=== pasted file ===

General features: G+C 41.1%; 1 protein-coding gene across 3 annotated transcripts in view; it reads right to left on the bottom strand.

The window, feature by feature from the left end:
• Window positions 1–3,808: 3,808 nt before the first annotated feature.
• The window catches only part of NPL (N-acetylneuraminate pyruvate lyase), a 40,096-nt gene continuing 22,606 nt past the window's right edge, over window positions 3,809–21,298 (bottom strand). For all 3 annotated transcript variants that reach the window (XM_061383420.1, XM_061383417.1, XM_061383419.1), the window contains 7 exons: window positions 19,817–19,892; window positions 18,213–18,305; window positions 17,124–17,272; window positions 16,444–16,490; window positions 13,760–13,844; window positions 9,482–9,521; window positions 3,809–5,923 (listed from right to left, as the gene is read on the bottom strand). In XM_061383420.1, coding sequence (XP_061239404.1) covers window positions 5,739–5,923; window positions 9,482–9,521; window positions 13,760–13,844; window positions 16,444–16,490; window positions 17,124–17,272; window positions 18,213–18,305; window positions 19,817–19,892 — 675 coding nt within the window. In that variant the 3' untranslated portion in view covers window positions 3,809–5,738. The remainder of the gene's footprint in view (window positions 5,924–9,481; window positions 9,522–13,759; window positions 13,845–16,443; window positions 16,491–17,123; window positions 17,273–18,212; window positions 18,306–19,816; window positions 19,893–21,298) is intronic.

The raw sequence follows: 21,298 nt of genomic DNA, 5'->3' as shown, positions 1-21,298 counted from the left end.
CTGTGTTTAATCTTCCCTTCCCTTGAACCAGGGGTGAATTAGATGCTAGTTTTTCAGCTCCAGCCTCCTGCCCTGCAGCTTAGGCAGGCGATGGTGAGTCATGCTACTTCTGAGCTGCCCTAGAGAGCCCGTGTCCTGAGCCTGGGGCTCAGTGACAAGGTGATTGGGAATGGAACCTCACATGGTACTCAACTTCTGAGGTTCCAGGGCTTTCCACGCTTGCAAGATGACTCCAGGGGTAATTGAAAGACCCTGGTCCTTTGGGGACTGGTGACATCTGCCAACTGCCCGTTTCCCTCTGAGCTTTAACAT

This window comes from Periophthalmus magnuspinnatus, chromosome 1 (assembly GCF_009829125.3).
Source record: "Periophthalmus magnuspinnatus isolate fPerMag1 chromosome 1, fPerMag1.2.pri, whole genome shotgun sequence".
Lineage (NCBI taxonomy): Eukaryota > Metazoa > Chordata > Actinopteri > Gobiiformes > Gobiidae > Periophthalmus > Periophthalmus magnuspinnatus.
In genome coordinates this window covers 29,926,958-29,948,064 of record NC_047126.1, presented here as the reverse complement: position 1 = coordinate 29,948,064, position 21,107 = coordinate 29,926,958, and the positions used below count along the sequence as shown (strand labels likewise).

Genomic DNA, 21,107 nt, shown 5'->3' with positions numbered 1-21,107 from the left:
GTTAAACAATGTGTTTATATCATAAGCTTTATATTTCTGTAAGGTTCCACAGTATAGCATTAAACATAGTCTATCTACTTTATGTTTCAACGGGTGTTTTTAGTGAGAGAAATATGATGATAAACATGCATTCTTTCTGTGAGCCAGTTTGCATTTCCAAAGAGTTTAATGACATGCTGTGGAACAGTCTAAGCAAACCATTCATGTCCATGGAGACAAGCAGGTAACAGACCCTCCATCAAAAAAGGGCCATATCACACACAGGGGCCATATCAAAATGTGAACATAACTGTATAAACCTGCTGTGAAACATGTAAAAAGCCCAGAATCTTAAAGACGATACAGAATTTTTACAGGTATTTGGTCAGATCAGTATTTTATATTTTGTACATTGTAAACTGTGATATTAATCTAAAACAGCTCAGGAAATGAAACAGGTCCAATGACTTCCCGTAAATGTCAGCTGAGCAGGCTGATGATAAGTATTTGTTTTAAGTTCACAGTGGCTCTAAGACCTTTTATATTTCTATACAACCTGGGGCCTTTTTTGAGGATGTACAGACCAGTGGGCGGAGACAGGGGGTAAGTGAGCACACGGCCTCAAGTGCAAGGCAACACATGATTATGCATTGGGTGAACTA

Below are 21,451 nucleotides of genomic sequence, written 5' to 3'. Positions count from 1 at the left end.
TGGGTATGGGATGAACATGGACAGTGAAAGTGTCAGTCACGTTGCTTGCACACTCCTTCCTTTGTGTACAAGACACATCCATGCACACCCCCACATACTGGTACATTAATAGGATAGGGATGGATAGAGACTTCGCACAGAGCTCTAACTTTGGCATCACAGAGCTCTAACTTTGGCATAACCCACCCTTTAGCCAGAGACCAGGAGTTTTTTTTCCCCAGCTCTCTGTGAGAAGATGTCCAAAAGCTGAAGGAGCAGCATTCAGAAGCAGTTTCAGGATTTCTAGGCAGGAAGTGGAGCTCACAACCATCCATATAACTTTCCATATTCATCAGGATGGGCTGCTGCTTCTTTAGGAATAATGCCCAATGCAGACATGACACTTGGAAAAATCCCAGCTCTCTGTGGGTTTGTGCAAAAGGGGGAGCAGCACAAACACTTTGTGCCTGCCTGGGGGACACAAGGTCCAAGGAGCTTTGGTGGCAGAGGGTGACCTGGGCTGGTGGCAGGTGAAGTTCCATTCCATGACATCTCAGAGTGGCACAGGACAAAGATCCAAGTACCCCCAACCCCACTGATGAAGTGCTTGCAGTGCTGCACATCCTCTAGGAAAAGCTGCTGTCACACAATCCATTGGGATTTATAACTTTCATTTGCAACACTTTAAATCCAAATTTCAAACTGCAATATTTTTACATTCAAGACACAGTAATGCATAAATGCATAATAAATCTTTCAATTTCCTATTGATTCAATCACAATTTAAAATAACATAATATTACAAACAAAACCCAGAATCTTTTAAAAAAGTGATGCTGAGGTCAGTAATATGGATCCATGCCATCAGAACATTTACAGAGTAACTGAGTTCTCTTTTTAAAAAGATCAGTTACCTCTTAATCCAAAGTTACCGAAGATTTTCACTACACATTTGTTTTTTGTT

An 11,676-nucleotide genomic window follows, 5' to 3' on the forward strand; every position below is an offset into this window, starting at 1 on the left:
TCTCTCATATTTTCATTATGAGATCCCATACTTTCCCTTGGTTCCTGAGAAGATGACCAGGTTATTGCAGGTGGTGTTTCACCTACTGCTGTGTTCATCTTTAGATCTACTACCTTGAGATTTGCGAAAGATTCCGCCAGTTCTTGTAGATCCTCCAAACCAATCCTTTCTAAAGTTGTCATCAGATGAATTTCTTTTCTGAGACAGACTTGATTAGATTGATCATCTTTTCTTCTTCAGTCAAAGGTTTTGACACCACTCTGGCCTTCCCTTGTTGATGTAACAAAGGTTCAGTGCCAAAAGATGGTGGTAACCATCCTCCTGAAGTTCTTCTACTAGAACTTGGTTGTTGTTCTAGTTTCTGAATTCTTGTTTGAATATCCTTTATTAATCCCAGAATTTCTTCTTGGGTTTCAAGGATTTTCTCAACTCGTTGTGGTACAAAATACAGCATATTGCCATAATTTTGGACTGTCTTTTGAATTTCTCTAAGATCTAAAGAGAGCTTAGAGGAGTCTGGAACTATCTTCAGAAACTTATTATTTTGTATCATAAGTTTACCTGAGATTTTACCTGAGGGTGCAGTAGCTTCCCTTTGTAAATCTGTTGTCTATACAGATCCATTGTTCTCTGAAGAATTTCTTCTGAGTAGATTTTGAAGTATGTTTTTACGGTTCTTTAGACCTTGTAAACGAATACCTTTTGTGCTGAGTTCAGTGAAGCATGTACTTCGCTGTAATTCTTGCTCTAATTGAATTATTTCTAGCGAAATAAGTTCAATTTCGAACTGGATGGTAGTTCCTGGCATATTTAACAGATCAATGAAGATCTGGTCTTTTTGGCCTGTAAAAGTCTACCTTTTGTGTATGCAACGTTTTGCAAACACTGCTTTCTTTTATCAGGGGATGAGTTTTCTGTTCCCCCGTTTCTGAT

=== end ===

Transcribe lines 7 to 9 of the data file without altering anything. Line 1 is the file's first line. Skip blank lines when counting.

This window comes from Periophthalmus magnuspinnatus, chromosome 1 (assembly GCF_009829125.3).
Source record: "Periophthalmus magnuspinnatus isolate fPerMag1 chromosome 1, fPerMag1.2.pri, whole genome shotgun sequence".
Lineage (NCBI taxonomy): Eukaryota > Metazoa > Chordata > Actinopteri > Gobiiformes > Gobiidae > Periophthalmus > Periophthalmus magnuspinnatus.